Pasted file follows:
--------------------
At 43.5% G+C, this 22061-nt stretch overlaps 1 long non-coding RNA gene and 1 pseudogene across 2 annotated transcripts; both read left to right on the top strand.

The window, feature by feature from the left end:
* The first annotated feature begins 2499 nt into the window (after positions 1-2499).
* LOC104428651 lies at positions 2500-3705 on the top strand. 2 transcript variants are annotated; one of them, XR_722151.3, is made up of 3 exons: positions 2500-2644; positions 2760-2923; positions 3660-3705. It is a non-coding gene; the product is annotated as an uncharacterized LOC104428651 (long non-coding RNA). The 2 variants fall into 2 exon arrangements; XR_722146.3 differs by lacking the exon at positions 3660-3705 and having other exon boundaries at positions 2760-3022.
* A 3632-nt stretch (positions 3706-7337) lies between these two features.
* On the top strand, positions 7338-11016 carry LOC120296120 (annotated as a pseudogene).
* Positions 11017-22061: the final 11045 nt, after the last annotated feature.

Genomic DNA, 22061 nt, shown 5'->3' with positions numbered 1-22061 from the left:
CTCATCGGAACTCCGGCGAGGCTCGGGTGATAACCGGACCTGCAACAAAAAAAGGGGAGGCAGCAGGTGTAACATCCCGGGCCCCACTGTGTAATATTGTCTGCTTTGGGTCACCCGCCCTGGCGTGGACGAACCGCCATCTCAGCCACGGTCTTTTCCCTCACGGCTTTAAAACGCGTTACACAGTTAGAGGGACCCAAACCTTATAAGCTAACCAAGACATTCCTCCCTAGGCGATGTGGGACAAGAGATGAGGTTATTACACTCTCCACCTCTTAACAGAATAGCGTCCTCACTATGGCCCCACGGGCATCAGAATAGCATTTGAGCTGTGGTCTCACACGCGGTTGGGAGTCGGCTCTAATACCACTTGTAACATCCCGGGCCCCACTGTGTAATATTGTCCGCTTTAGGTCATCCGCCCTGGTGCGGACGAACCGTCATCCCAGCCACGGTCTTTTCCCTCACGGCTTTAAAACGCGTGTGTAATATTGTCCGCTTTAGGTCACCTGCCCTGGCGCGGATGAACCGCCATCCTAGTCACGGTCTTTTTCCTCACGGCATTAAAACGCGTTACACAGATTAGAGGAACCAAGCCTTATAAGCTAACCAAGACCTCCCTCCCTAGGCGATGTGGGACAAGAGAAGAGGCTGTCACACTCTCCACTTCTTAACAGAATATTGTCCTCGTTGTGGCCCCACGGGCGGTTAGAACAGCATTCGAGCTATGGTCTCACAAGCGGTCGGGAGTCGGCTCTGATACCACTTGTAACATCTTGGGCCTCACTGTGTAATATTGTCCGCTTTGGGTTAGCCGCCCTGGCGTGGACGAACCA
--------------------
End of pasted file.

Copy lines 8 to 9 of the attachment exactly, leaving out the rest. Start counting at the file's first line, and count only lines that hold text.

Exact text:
Genomic DNA, 22061 nt, shown 5'->3' with positions numbered 1-22061 from the left:
CTCATCGGAACTCCGGCGAGGCTCGGGTGATAACCGGACCTGCAACAAAAAAAGGGGAGGCAGCAGGTGTAACATCCCGGGCCCCACTGTGTAATATTGTCTGCTTTGGGTCACCCGCCCTGGCGTGGACGAACCGCCATCTCAGCCACGGTCTTTTCCCTCACGGCTTTAAAACGCGTTACACAGTTAGAGGGACCCAAACCTTATAAGCTAACCAAGACATTCCTCCCTAGGCGATGTGGGACAAGAGATGAGGTTATTACACTCTCCACCTCTTAACAGAATAGCGTCCTCACTATGGCCCCACGGGCATCAGAATAGCATTTGAGCTGTGGTCTCACACGCGGTTGGGAGTCGGCTCTAATACCACTTGTAACATCCCGGGCCCCACTGTGTAATATTGTCCGCTTTAGGTCATCCGCCCTGGTGCGGACGAACCGTCATCCCAGCCACGGTCTTTTCCCTCACGGCTTTAAAACGCGTGTGTAATATTGTCCGCTTTAGGTCACCTGCCCTGGCGCGGATGAACCGCCATCCTAGTCACGGTCTTTTTCCTCACGGCATTAAAACGCGTTACACAGATTAGAGGAACCAAGCCTTATAAGCTAACCAAGACCTCCCTCCCTAGGCGATGTGGGACAAGAGAAGAGGCTGTCACACTCTCCACTTCTTAACAGAATATTGTCCTCGTTGTGGCCCCACGGGCGGTTAGAACAGCATTCGAGCTATGGTCTCACAAGCGGTCGGGAGTCGGCTCTGATACCACTTGTAACATCTTGGGCCTCACTGTGTAATATTGTCCGCTTTGGGTTAGCCGCCCTGGCGTGGACGAACCA